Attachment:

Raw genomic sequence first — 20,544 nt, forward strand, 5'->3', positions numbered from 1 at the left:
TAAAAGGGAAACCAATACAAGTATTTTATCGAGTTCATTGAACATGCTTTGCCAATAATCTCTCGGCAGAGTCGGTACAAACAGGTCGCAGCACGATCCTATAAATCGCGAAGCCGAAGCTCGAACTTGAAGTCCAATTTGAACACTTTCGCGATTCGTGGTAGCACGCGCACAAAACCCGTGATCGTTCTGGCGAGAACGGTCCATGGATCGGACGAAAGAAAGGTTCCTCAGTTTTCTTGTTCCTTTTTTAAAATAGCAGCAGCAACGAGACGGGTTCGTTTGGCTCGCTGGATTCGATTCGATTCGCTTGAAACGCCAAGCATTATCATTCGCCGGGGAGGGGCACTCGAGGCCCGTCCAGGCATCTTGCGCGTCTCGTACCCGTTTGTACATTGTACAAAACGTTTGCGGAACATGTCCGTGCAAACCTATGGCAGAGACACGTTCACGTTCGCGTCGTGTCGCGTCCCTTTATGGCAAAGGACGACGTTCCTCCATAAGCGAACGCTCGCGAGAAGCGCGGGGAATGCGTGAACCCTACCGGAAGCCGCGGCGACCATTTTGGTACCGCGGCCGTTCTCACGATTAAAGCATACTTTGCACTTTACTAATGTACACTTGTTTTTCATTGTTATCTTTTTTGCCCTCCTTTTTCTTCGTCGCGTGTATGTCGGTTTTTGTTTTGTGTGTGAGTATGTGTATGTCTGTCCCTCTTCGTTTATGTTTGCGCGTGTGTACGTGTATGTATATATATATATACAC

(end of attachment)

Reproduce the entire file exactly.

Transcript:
Raw genomic sequence first — 20,544 nt, forward strand, 5'->3', positions numbered from 1 at the left:
TAAAAGGGAAACCAATACAAGTATTTTATCGAGTTCATTGAACATGCTTTGCCAATAATCTCTCGGCAGAGTCGGTACAAACAGGTCGCAGCACGATCCTATAAATCGCGAAGCCGAAGCTCGAACTTGAAGTCCAATTTGAACACTTTCGCGATTCGTGGTAGCACGCGCACAAAACCCGTGATCGTTCTGGCGAGAACGGTCCATGGATCGGACGAAAGAAAGGTTCCTCAGTTTTCTTGTTCCTTTTTTAAAATAGCAGCAGCAACGAGACGGGTTCGTTTGGCTCGCTGGATTCGATTCGATTCGCTTGAAACGCCAAGCATTATCATTCGCCGGGGAGGGGCACTCGAGGCCCGTCCAGGCATCTTGCGCGTCTCGTACCCGTTTGTACATTGTACAAAACGTTTGCGGAACATGTCCGTGCAAACCTATGGCAGAGACACGTTCACGTTCGCGTCGTGTCGCGTCCCTTTATGGCAAAGGACGACGTTCCTCCATAAGCGAACGCTCGCGAGAAGCGCGGGGAATGCGTGAACCCTACCGGAAGCCGCGGCGACCATTTTGGTACCGCGGCCGTTCTCACGATTAAAGCATACTTTGCACTTTACTAATGTACACTTGTTTTTCATTGTTATCTTTTTTGCCCTCCTTTTTCTTCGTCGCGTGTATGTCGGTTTTTGTTTTGTGTGTGAGTATGTGTATGTCTGTCCCTCTTCGTTTATGTTTGCGCGTGTGTACGTGTATGTATATATATATATACAC